On the far side of the resort under the jungle canopy and looking out to sea is By The Beach where dinner and breakfast are served. And what a mighty fine breakfast it is. Order yourself a Vietnamcino – a cappuccino made with Vietnamese coffee, and survey the market-style cooking stations, each with a chef cooking up a storm. The chicken pho – probably some of the best pho we’ve ever had – has a sweet broth, slippery, springy rice noodles, organic free-range chicken, a bundle of fresh Vietnamese herbs, a squeeze of lime and fresh chilli. The buffet spread includes homemade pastries and breads, a cool-room devoted to freshly cut fruit, cold cuts, cheese, cereals, yoghurts and Bircher muesli. Plus, there’s an à la carte menu offering eggs Benedict, waffles, pancakes or hot oatmeal – a wonderful concoction of rolled oats cooked with soya milk and topped with hazelnuts, currants, freshly cut fruit, yoghurt and brown sugar. Yet another little nook houses a sugar cane pressing machine, and there’s an ice bucket crammed with freshly squeezed juices – pomelo, or a healthy and delicious combination of cabbage, carrot and apple – as well as mango and strawberry smoothies, and the must-try Vietnamese iced coffee with condensed milk.
There’s a deli for quick bites for lunch and a complimentary ice cream buffet that beckons daily, plus a small restaurant by the bar which serves Vietnamese meals cooked at live stations.
Get a babysitter and enjoy the stunning dinners at By the Beach, under the stars. These are themed and include appetisers, mains and often a dessert buffet. One night there was an impressive sushi spread; another, an international barbecue with trays of lobster, crab, lamb and beef.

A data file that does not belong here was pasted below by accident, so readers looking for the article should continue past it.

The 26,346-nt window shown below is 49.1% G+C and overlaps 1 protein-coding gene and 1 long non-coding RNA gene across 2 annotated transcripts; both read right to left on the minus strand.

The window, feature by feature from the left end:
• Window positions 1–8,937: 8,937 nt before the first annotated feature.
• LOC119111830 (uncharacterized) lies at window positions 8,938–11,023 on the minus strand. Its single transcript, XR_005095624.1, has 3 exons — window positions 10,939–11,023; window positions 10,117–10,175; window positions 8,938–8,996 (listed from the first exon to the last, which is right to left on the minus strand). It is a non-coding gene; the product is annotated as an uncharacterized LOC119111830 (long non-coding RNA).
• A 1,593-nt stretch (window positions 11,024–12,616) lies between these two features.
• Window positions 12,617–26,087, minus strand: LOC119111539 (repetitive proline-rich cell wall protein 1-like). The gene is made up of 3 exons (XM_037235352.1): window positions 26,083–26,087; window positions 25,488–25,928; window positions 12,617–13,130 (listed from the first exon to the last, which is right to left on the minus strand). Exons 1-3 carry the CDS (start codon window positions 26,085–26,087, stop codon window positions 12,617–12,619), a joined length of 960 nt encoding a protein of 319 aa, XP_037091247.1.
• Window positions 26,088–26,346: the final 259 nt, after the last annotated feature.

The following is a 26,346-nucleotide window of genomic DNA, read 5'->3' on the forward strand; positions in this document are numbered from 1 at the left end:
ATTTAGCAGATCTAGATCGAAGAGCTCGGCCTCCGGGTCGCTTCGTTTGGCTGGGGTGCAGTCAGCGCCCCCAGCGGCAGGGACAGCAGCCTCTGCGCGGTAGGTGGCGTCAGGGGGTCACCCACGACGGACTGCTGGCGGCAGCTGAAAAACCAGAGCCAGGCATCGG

What to do
A tantalising variety of trips are available, from an early morning market tour to fishing expeditions, snorkelling, kayaking or diving.
Try a two-and-a-half-hour uphill trek through the forest to the 1883 Bay Canh lighthouse. One of the highest points on Bay Canh Island, the summit offers spectacular views of the archipelago and the South China Sea.
The Con Dao historical prison tour gives a glimpse into the island’s chilling past. It was first established by the French government in 1861 as a penal colony. Prisoners were kept in horrendous conditions, the most notorious being the tiger cages which were kept secret and still used until 1970.
Feed-the-fish golf? Golf pros can practise their swing by taking a hit at special EcoBioBalls from the pier platform. The balls dissolve into fish food within 24 hours.
For cooking novices, there’s a basic cooking course where you can cook alongside a Vietnamese chef, making and eating tasty food like Vietnamese hand rolls.
And then, of course, there’s the spa, where you can while away a good afternoon enjoying holistic and relaxing treatments.
A play room for the kids features giant bean bags, arts and crafts like sand painting and drawing, a large chalk board and some toys for toddlers. Complimentary workshops are run for four-to-12-year-olds, ranging from making paper lanterns to designing T-shirts or kites. Kids aged six to 12 will enjoy pizza-making, beach-critter hunting, volleyball, body-boarding or evening camping (which includes dinner, games and a movie.).
Free stuff you get!
- Morning yoga and meditation
- Homemade ice-cream buffet (11.30am to 4.30pm)
- All meals for children under six
- Kids’ activities
- Kayaking and snorkelling
- Wi-Fi, resort-wide
- CD and DVD rental
Lightfoot Travel helped us narrow down the huge array of destinations in Southeast Asia and planned a trip to suit our family needs. This included talking through pros and cons of each option using their first-hand experience. They can cater your trip to your interests for both long and short breaks, including destinations, hotels and restaurants, plus extras like Vespa tours and cooking courses. Lightfoot Travel can also organise skiing holidays and source villas for group holidays. No service fees are charged; instead, they take a commission from the hotels. Call them on 6438 4091 if you fancy it.